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Sunday, September 4, 2011

4 - Installing Bulkheads

Exploded view of Bulkhead Components

You have to do something to let water drain from the grow beds.

If I wanted to just have a simple flood and drain system, I could pump water in the grow bed for a while, then let the water gush or dribble out a hole in the bottom.

But as soon as I want to control that water in any way, I need to install a bulkhead.

The bulkhead I use for the 365 Aquaponics System is constructed from inexpensive PVC pieces you can buy at any hardware store. I use ¾” PVC pipe and fittings. If using metric plumbing bits, the equivalent size is 19 mm.
For some inexplicable reason, plumbing bits in the US are designed with a rounded edge. So for the actual part that penetrates the tank, I use PVC bits designed for electrical conduit.

The male PVC coupling bit is screwed down through the thickness of the tank. Once the coupling is tight, PVC will seat itself against the plastic tank wall in a nearly water-tight fashion. Slip a #18 O-ring around the male threads, then thread the female fitting as tight as you can by hand. The O-ring will make this bulkhead water tight, given that none of these bulkheads needs to withstand more than a foot or 300mm of water pressure.

Credit for this bulkhead concept goes to Richard Kinch, who details this bulkhead design at "An Improvised PVC Bulkhead Fitting for Liquid Storage Tanks."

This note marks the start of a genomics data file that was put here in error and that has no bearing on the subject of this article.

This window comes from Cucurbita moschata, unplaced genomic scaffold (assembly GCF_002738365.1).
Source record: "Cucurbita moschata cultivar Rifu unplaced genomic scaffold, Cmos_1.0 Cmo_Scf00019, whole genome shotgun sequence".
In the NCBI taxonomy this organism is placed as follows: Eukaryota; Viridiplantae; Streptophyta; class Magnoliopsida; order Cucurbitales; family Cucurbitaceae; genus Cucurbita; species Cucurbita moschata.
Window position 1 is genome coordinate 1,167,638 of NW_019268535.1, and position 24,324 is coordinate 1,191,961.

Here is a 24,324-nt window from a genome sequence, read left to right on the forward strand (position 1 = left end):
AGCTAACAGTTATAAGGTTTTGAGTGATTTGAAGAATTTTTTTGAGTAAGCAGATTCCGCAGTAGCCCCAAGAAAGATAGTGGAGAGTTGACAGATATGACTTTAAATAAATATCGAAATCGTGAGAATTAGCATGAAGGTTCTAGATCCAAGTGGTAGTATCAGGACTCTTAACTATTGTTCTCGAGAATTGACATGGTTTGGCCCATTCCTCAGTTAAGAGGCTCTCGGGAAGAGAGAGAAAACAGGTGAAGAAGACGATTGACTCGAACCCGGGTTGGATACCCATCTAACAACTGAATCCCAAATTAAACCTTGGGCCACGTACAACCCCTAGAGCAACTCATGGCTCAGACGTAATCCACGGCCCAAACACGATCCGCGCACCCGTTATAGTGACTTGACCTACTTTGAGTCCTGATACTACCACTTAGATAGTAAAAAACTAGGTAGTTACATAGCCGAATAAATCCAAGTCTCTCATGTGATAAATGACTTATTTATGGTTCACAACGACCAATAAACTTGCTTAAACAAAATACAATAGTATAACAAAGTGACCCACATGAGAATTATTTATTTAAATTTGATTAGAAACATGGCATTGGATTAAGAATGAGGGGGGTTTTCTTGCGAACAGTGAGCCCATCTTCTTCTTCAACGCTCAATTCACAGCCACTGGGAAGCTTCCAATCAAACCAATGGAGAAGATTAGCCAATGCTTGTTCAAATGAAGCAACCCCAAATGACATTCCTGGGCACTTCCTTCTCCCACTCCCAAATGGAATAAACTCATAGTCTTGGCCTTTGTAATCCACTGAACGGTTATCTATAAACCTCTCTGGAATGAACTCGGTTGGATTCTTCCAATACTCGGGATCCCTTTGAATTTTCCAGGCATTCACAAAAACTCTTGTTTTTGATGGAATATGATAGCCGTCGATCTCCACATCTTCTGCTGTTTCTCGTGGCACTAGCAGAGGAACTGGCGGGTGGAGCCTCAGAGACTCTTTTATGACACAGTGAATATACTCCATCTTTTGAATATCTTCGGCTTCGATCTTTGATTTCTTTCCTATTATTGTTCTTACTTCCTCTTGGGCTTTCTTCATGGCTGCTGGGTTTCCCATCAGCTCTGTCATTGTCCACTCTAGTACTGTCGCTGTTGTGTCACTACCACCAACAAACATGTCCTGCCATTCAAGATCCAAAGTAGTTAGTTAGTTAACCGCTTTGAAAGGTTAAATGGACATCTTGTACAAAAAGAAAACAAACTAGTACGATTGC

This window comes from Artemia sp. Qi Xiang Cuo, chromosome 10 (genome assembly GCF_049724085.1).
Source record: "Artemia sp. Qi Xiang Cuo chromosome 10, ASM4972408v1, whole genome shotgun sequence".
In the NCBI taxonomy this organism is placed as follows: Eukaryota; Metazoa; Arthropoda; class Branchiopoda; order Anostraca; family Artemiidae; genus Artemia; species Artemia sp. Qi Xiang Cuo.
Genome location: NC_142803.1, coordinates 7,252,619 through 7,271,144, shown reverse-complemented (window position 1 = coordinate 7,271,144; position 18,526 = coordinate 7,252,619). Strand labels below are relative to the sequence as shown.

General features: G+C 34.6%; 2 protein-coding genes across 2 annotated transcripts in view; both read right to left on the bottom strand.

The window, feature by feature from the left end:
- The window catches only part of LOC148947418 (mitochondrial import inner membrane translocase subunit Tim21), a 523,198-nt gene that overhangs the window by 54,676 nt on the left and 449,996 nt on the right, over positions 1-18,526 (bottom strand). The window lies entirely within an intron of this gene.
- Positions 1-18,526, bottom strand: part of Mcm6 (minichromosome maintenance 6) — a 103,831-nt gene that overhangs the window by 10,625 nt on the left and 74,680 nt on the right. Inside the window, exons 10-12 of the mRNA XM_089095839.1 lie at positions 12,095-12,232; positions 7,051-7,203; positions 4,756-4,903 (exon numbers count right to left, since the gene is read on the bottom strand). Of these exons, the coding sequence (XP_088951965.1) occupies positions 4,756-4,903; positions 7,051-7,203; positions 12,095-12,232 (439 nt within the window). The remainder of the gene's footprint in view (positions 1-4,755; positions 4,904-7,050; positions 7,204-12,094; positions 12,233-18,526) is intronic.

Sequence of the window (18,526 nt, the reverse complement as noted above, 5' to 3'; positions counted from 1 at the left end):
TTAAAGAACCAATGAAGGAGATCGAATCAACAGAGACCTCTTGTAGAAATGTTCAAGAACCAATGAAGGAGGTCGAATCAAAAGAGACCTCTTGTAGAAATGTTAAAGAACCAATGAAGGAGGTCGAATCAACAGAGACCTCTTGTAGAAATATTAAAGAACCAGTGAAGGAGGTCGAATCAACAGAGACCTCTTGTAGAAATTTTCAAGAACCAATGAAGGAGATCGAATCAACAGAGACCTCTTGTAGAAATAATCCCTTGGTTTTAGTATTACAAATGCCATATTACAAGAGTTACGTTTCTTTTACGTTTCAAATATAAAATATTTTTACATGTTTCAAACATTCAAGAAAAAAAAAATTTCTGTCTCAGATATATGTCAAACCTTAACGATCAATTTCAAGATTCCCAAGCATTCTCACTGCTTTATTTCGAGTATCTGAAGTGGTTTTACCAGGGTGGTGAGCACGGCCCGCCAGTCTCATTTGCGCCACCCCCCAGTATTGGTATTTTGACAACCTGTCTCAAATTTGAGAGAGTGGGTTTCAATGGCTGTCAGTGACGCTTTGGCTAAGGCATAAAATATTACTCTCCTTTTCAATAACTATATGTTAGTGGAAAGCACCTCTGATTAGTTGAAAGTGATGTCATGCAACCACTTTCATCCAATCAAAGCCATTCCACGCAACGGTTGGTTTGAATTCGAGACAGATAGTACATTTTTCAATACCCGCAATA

Here’s a short video clip showing installation of a bulkhead.


  1. All this looks great, Meg,and I am looking forward to setting up my own system next year, using many of you ideas. I do have one small niggle which is this: what you describe as a 'bulkhead' is actually a fitting to go *through* a bulkhead, which is a division in a compartment (like a wall). (Have a look at Wikipedia!) Just to avoid confusion...hope you don't mind.

    1. timx,

      As you may know, I ended up getting tapped to write The Complete Idiot's Guide to Aquaponic Gardening for Penguin Book Group. The book is now available for purchase at It includes lots of DIY plans as well as everything I wished I could have found in a book back when I was starting out (which wasn't very long ago...). So far the reviews are good!

      I used the term bulkhead fitting throughout the book, though I might have slipped a time or two... Even if some people might use the term bulkhead instead, the term bulkhead fitting is always correct! I'll have to review the book and make sure I mark all my slips so it can say bulkhead fitting in case the book gets updated in the future.

  2. Hi timx,

    It's true that bulkhead in naval architecture refers to the water-tight partition. I've walked through and climbed down enough hatches and water-tight doors in ship bulkheads.

    But in aquarium terms, bulkhead is also the term used for the penetration through an otherwise water-tight wall. For example, check out this page of "bulkheads" under plumbing supplies over at

  3. Hi Meg
    I guess that must be a USA usage which I will have to accept - but I will stick by my definition!

    The word bulki meant "cargo" in Old Norse. Sometime in the 15th century sailors and builders in Europe realized that walls within a vessel would prevent cargo from shifting during passage. In shipbuilding, any vertical panel was called a "head". So walls installed abeam (side-to-side) in a vessel's hull were called "bulkheads." Now, the term bulkhead applies to every vertical panel aboard a ship, except for the hull itself.

    You and I are both familiar with this usage, but I guess fish people go their own way!!